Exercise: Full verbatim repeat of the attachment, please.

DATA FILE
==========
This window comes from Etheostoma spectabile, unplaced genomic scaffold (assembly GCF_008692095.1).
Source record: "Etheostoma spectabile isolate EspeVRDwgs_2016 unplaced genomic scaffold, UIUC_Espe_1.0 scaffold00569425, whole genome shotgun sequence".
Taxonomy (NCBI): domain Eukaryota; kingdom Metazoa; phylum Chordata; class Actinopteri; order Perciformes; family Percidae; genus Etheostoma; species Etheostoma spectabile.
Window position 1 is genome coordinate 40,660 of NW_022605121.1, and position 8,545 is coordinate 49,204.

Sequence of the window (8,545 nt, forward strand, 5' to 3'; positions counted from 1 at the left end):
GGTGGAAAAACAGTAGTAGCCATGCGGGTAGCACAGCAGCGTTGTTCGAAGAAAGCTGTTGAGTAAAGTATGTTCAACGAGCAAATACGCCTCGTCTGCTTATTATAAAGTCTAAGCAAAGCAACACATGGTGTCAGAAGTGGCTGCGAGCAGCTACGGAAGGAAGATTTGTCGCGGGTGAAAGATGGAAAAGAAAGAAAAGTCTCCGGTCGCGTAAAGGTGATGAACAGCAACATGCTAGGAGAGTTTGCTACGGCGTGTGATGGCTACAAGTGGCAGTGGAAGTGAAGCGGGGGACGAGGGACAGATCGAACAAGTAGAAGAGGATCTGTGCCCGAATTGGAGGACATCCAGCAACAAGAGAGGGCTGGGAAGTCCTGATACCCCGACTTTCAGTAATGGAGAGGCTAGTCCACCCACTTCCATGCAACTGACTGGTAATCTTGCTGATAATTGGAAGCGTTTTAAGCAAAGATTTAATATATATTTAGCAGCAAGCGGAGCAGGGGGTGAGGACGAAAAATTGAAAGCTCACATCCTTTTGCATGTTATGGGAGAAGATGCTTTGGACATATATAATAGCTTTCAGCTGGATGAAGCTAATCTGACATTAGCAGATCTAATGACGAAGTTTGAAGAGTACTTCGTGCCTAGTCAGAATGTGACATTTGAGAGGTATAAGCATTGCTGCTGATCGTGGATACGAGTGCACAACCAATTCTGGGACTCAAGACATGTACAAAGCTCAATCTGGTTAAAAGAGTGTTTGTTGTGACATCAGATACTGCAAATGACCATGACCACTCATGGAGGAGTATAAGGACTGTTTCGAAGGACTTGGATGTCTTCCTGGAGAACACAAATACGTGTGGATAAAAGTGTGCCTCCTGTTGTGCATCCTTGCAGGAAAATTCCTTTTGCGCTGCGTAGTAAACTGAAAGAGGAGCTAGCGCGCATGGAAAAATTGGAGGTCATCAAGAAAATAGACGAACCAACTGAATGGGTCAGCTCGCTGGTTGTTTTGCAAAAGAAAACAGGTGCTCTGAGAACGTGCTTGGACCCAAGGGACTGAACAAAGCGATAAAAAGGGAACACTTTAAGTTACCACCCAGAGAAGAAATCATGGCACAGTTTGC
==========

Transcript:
This window comes from Etheostoma spectabile, unplaced genomic scaffold (assembly GCF_008692095.1).
Source record: "Etheostoma spectabile isolate EspeVRDwgs_2016 unplaced genomic scaffold, UIUC_Espe_1.0 scaffold00569425, whole genome shotgun sequence".
Taxonomy (NCBI): domain Eukaryota; kingdom Metazoa; phylum Chordata; class Actinopteri; order Perciformes; family Percidae; genus Etheostoma; species Etheostoma spectabile.
Window position 1 is genome coordinate 40,660 of NW_022605121.1, and position 8,545 is coordinate 49,204.

Sequence of the window (8,545 nt, forward strand, 5' to 3'; positions counted from 1 at the left end):
GGTGGAAAAACAGTAGTAGCCATGCGGGTAGCACAGCAGCGTTGTTCGAAGAAAGCTGTTGAGTAAAGTATGTTCAACGAGCAAATACGCCTCGTCTGCTTATTATAAAGTCTAAGCAAAGCAACACATGGTGTCAGAAGTGGCTGCGAGCAGCTACGGAAGGAAGATTTGTCGCGGGTGAAAGATGGAAAAGAAAGAAAAGTCTCCGGTCGCGTAAAGGTGATGAACAGCAACATGCTAGGAGAGTTTGCTACGGCGTGTGATGGCTACAAGTGGCAGTGGAAGTGAAGCGGGGGACGAGGGACAGATCGAACAAGTAGAAGAGGATCTGTGCCCGAATTGGAGGACATCCAGCAACAAGAGAGGGCTGGGAAGTCCTGATACCCCGACTTTCAGTAATGGAGAGGCTAGTCCACCCACTTCCATGCAACTGACTGGTAATCTTGCTGATAATTGGAAGCGTTTTAAGCAAAGATTTAATATATATTTAGCAGCAAGCGGAGCAGGGGGTGAGGACGAAAAATTGAAAGCTCACATCCTTTTGCATGTTATGGGAGAAGATGCTTTGGACATATATAATAGCTTTCAGCTGGATGAAGCTAATCTGACATTAGCAGATCTAATGACGAAGTTTGAAGAGTACTTCGTGCCTAGTCAGAATGTGACATTTGAGAGGTATAAGCATTGCTGCTGATCGTGGATACGAGTGCACAACCAATTCTGGGACTCAAGACATGTACAAAGCTCAATCTGGTTAAAAGAGTGTTTGTTGTGACATCAGATACTGCAAATGACCATGACCACTCATGGAGGAGTATAAGGACTGTTTCGAAGGACTTGGATGTCTTCCTGGAGAACACAAATACGTGTGGATAAAAGTGTGCCTCCTGTTGTGCATCCTTGCAGGAAAATTCCTTTTGCGCTGCGTAGTAAACTGAAAGAGGAGCTAGCGCGCATGGAAAAATTGGAGGTCATCAAGAAAATAGACGAACCAACTGAATGGGTCAGCTCGCTGGTTGTTTTGCAAAAGAAAACAGGTGCTCTGAGAACGTGCTTGGACCCAAGGGACTGAACAAAGCGATAAAAAGGGAACACTTTAAGTTACCACCCAGAGAAGAAATCATGGCACAGTTTGC